SAM substantially reduced the amount of time nurses spent on medication management (checking, administering, and supervising). Based on 15 beds in each group, nurses required 25 minutes per day less on medication checking process for patients in the SAM group than that for the control group, p<0.001 (Table 2). Additionally, prior to each medication administration, time spent each day for supervising/ensuring patients taking self-managed medications in the SAM group was 81.1 minutes less, compared with that spent for medication distributing and dosing for patients in the control group, p<0.001. Overall, time nurses required for medication administration process was 2.3 hours per day for the SAM group and 4.1 hours per day for the control group. SAM saved overall nursing time on medication management 1.8 (95%CI 1.7:1.9) hours each day, p<0.001. Furthermore, time (minutes per day) pharmacists spent on medication dispensing process were 92.6 (4.3) for the study group, and 181.0 (4.0) for the control group, p<0.001. However, time the ward pharmacist required for educating patients on self-managed medication was 33.2 (4.8) minutes per day. Overall time (hours per day) pharmacists spent on medication dispensing and educating were 2.1 (study group) and 3.0 (control group). SAM significantly saved overall pharmacist time on medication management 0.9 (95%CI 0.7:1.1) hours each day, p<0.001. Time the pharmacist spent on educating the patients about their medications was relatively short as all patients were familiar with most of their medications they had previously used before admission. However, time needed for educating patients on new medication regimens might be greater. The present study demonstrated that SAM intervention significantly reduced nurse and pharmacist time spent on medication management, staff workload might not be the barriers on implementation of the SAM program.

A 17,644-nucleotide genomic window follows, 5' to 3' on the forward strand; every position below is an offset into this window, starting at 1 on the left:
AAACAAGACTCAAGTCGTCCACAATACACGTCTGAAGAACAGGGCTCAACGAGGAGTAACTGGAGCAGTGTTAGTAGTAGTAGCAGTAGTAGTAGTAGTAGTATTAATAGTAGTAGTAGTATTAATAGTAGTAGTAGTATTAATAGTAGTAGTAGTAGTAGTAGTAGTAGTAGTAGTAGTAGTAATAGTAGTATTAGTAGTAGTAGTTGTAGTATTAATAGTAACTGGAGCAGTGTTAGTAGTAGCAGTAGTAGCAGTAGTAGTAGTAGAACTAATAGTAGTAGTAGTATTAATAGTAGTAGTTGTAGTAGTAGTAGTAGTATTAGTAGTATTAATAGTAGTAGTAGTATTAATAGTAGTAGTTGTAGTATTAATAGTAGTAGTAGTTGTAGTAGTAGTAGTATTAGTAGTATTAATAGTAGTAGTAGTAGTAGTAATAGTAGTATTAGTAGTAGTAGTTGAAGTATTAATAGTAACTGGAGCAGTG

SAM education significantly increased in-patient medication knowledge at hospital discharge compared with nurse administered medication (routine practice). The effect retained over the first two follow-up visits, approximately 2 months after hospital discharge. SAM also increased home medication adherence measured at the first follow-up visit and sustained at the second follow-up visit. Medication errors, focusing on administration errors, initiated by patients were not found in the study group, while wrong time medication errors originated by the healthcare personnel were found occurred in 4 patients (overall 13 events) in the control group.
Hospital readmission over 60 days after discharge was lower in the study group compared with the control group. Lastly, the time nurses and pharmacists spent on medication management was reduced in the study group.